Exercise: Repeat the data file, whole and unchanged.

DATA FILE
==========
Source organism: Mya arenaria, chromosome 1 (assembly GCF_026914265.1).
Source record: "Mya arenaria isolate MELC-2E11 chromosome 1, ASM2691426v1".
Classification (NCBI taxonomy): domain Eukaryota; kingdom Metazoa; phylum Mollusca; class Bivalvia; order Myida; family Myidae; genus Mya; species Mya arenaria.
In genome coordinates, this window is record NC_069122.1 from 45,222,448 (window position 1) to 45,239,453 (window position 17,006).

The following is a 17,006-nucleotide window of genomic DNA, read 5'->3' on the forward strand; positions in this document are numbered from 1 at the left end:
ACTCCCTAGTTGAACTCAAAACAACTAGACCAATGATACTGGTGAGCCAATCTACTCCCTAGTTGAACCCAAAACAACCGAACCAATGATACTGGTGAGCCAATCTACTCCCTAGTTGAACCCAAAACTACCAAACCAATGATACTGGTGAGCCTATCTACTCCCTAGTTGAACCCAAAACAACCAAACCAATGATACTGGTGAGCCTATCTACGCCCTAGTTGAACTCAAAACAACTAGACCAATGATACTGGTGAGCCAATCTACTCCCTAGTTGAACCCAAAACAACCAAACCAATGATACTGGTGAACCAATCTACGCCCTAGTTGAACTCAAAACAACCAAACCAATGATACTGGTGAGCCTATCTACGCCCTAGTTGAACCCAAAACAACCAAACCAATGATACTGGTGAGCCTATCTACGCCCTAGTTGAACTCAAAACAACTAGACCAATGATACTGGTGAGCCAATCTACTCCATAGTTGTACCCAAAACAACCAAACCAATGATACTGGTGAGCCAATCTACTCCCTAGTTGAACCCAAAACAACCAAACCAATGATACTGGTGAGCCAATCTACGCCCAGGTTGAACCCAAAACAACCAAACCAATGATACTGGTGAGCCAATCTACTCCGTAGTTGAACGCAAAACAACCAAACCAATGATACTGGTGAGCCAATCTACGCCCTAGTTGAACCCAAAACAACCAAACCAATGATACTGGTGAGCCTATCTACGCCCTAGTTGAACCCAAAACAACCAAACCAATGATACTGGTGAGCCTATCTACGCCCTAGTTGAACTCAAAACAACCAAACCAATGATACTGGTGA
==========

Source organism: Mya arenaria, chromosome 1 (assembly GCF_026914265.1).
Source record: "Mya arenaria isolate MELC-2E11 chromosome 1, ASM2691426v1".
Classification (NCBI taxonomy): domain Eukaryota; kingdom Metazoa; phylum Mollusca; class Bivalvia; order Myida; family Myidae; genus Mya; species Mya arenaria.
In genome coordinates, this window is record NC_069122.1 from 45,222,448 (window position 1) to 45,239,453 (window position 17,006).

The following is a 17,006-nucleotide window of genomic DNA, read 5'->3' on the forward strand; positions in this document are numbered from 1 at the left end:
ACTCCCTAGTTGAACTCAAAACAACTAGACCAATGATACTGGTGAGCCAATCTACTCCCTAGTTGAACCCAAAACAACCGAACCAATGATACTGGTGAGCCAATCTACTCCCTAGTTGAACCCAAAACTACCAAACCAATGATACTGGTGAGCCTATCTACTCCCTAGTTGAACCCAAAACAACCAAACCAATGATACTGGTGAGCCTATCTACGCCCTAGTTGAACTCAAAACAACTAGACCAATGATACTGGTGAGCCAATCTACTCCCTAGTTGAACCCAAAACAACCAAACCAATGATACTGGTGAACCAATCTACGCCCTAGTTGAACTCAAAACAACCAAACCAATGATACTGGTGAGCCTATCTACGCCCTAGTTGAACCCAAAACAACCAAACCAATGATACTGGTGAGCCTATCTACGCCCTAGTTGAACTCAAAACAACTAGACCAATGATACTGGTGAGCCAATCTACTCCATAGTTGTACCCAAAACAACCAAACCAATGATACTGGTGAGCCAATCTACTCCCTAGTTGAACCCAAAACAACCAAACCAATGATACTGGTGAGCCAATCTACGCCCAGGTTGAACCCAAAACAACCAAACCAATGATACTGGTGAGCCAATCTACTCCGTAGTTGAACGCAAAACAACCAAACCAATGATACTGGTGAGCCAATCTACGCCCTAGTTGAACCCAAAACAACCAAACCAATGATACTGGTGAGCCTATCTACGCCCTAGTTGAACCCAAAACAACCAAACCAATGATACTGGTGAGCCTATCTACGCCCTAGTTGAACTCAAAACAACCAAACCAATGATACTGGTGA